Concurrency in Top-Level Code


Bringing concurrency to top-level code is an expected continuation of the
concurrency work in Swift. This pitch looks to iron out the details of how
concurrency will work in top-level code, specifically focusing on how top-level
variables are protected from data races, and how a top-level code context goes
from a synchronous context to an asynchronous context.

I have implemented and merged most of the features in this proposal into main. To try them, pass -enable-experimental-async-top-level to your swift-frontend invocation. At the time of typing this, I haven't merged the async-top-level detection mechanisms, so that flag will make all scripts behave like they are in an asynchronous context.


The top-level code declaration context works differently than other declaration
spaces. As such, adding concurrency features to this spaces results in questions
that have not yet been addressed.

Variables in top-level code behave as a global-local hybrid variable; they exist
in the global scope and are accessible as global variables within the module,
but are initialized sequentially like local variables. Global variables are
dangerous, especially with concurrency. There are no isolation guarantees made,
and are therefore subject to race conditions.

As top-level code is intended as a safe space for testing out features and
writing pleasant little scripts, this simply will not do.

In addition to the strange and dangerous behavior of variables, changing whether
a context is synchronous or asynchronous has an impact on how function overloads
are resolved, so simply flipping a switch could result in some nasty hidden
semantic changes, potentially breaking scripts that already exist.

Proposed solution

The solutions will only apply when the top-level code is an asynchronous
context. As a synchronous context, the behavior of top-level code does not
change. In order trigger making the top-level context an asynchronous context, I
propose using the presence of an await in one of the top-level expressions.

An await nested within a function declaration or a closure will not trigger the

func doAsyncStuff() async {
  // ...

let countCall = 0

let myClosure = {
  await doAsyncStuff() // `await` does not trigger async top-level
  countCall += 1

await myClosure() // This `await` will trigger an async top-level

Top-level global variables are implicitly assigned a @MainActor global actor
isolation to prevent data races. To avoid breaking sources, the variable is
implicitly marked as pre-concurrency up to Swift 6.

var a = 10

func bar() {


await something() // make top-level code an asynchronous context

After Swift 6, full actor-isolation checking will take place. The usage of a
in bar will result in an error due to bar not being isolated to the
MainActor. In Swift 5, this will compile without errors.

Detailed design

Asynchronous top-level context inference

The rules for inferring whether the top-level context is an asynchronous context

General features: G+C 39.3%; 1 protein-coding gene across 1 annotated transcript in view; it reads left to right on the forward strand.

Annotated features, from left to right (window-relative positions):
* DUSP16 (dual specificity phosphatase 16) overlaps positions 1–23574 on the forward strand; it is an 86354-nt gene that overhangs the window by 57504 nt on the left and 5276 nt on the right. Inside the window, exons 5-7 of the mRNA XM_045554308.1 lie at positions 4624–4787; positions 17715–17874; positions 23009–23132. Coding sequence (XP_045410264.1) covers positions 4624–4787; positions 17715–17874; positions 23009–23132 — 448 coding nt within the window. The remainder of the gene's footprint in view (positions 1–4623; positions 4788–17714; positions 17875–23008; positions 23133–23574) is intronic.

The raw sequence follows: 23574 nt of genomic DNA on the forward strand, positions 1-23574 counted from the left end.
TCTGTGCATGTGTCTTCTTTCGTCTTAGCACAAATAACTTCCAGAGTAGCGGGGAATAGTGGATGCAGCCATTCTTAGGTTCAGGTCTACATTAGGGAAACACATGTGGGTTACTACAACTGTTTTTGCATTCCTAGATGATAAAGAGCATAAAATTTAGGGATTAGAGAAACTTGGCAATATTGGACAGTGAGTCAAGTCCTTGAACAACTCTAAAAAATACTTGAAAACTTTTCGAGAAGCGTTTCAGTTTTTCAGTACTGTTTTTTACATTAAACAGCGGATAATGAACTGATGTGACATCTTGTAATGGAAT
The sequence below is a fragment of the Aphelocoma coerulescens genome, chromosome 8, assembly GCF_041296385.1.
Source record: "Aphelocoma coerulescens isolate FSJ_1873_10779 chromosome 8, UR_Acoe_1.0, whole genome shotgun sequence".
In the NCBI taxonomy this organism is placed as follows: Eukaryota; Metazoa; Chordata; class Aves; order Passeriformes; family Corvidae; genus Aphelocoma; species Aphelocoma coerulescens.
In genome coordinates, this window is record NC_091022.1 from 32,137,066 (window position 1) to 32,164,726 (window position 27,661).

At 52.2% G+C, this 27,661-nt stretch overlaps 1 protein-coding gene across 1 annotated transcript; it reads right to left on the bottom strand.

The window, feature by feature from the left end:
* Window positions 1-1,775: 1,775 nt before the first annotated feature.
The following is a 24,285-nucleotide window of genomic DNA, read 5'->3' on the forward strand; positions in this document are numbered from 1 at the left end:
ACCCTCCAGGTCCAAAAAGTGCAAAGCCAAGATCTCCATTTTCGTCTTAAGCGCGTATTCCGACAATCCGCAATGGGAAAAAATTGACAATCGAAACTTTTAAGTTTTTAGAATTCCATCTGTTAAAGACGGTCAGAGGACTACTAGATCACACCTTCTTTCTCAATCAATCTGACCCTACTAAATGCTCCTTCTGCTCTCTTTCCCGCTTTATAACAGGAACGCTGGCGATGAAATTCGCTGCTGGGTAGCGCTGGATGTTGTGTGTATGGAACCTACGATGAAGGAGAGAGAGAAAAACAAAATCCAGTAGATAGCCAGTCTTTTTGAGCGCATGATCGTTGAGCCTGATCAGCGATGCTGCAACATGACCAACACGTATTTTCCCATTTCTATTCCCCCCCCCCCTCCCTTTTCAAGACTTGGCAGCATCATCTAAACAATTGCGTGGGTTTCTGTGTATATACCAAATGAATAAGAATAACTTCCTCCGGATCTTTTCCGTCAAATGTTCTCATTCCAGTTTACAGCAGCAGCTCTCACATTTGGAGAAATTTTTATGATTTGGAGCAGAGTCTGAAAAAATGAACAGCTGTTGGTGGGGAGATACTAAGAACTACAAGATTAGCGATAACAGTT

are the same for anonymous closures, specified in
SE-0296 Async/Await.

The top-level code is inferred to be an asynchronous context if it contains a
suspension point in the immediate top-level context.

func theAnswer() async -> Int { 42 }

async let a = theAnswer() // implicit await, top-level is async

await theAnswer() // explicit await, top-level is async

let numbers = AsyncStream(Int.self) { continuation in
  Task {
    for number in 0 .. < 10 {

for await number in numbers { // explicit await, top-level is asnyc

The above example demonstrates each kind of suspension point, triggering an
asynchronous top-level context. Specifically, async let a = theAnswer() involves
an implicit suspension, await theAnswer() involves an explicit suspension, as does
for await number in numbers. Any one of these is sufficient to trigger the switch to
an asynchronous top-level context.

Not that the inference of async in the top-level does not propagate to
function and closure bodies, because those contexts are separably asynchronous
or synchronous.

func theAnswer() async -> Int { 42 }

let closure1 = { @MainActor in print(42) }
let closure2 = { () async -> Int in await theAnswer() }

The top-level code in the above example is not an asynchronous context because
the top-level does not contain a suspension point, either explicit or implicit.

The mechanism for inferring whether a closure body is an asynchronous context
lives in the FindInnerAsync ASTWalker. With minimal effort, the
FindInnerAsync walker can be generalized to handle top-level code bodies,
maintaining the nice parallel inference behaviour between top-level code and
closure body asynchronous detection.


Variables in top-level code are initialized sequentially like a local variable,
but are in the global scope and are otherwise treated as global variables.
To prevent data races, variables should implicitly be isolated to the main
actor. It would be a shame if every top-level variable access had to go
through an await though.
Luckily, like the other entrypoints, top-level code runs on the main thread, so
we can make the top-level code space implicitly main-actor isolated so the